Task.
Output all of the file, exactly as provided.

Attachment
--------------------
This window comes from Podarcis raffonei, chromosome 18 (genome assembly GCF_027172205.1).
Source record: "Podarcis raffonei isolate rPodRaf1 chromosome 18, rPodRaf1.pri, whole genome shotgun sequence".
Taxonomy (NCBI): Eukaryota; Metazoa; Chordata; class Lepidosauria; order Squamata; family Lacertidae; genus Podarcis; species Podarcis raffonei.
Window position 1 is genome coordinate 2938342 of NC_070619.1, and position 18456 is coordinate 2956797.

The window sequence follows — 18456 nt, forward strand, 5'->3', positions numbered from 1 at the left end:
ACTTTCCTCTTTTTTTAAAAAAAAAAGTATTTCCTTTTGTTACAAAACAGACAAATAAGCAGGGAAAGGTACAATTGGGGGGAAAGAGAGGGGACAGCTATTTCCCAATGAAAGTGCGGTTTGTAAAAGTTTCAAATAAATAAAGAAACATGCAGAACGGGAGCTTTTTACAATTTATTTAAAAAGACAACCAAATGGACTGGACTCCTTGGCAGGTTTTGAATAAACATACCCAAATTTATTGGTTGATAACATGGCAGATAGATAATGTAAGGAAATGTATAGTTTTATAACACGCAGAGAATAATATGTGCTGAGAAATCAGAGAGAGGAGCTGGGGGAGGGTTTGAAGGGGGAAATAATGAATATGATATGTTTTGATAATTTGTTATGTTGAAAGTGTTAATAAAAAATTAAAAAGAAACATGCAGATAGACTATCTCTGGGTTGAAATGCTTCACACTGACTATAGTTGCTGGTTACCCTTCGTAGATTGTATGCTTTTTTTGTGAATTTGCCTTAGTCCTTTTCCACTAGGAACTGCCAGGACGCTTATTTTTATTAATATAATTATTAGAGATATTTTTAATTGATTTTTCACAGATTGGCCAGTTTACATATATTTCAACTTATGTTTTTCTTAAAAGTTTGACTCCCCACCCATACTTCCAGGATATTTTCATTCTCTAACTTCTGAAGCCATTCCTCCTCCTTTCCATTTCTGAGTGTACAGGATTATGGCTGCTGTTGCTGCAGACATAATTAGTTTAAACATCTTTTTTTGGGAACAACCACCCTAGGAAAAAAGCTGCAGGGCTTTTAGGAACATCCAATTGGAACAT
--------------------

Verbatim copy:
This window comes from Podarcis raffonei, chromosome 18 (genome assembly GCF_027172205.1).
Source record: "Podarcis raffonei isolate rPodRaf1 chromosome 18, rPodRaf1.pri, whole genome shotgun sequence".
Taxonomy (NCBI): Eukaryota; Metazoa; Chordata; class Lepidosauria; order Squamata; family Lacertidae; genus Podarcis; species Podarcis raffonei.
Window position 1 is genome coordinate 2938342 of NC_070619.1, and position 18456 is coordinate 2956797.

The window sequence follows — 18456 nt, forward strand, 5'->3', positions numbered from 1 at the left end:
ACTTTCCTCTTTTTTTAAAAAAAAAAGTATTTCCTTTTGTTACAAAACAGACAAATAAGCAGGGAAAGGTACAATTGGGGGGAAAGAGAGGGGACAGCTATTTCCCAATGAAAGTGCGGTTTGTAAAAGTTTCAAATAAATAAAGAAACATGCAGAACGGGAGCTTTTTACAATTTATTTAAAAAGACAACCAAATGGACTGGACTCCTTGGCAGGTTTTGAATAAACATACCCAAATTTATTGGTTGATAACATGGCAGATAGATAATGTAAGGAAATGTATAGTTTTATAACACGCAGAGAATAATATGTGCTGAGAAATCAGAGAGAGGAGCTGGGGGAGGGTTTGAAGGGGGAAATAATGAATATGATATGTTTTGATAATTTGTTATGTTGAAAGTGTTAATAAAAAATTAAAAAGAAACATGCAGATAGACTATCTCTGGGTTGAAATGCTTCACACTGACTATAGTTGCTGGTTACCCTTCGTAGATTGTATGCTTTTTTTGTGAATTTGCCTTAGTCCTTTTCCACTAGGAACTGCCAGGACGCTTATTTTTATTAATATAATTATTAGAGATATTTTTAATTGATTTTTCACAGATTGGCCAGTTTACATATATTTCAACTTATGTTTTTCTTAAAAGTTTGACTCCCCACCCATACTTCCAGGATATTTTCATTCTCTAACTTCTGAAGCCATTCCTCCTCCTTTCCATTTCTGAGTGTACAGGATTATGGCTGCTGTTGCTGCAGACATAATTAGTTTAAACATCTTTTTTTGGGAACAACCACCCTAGGAAAAAAGCTGCAGGGCTTTTAGGAACATCCAATTGGAACAT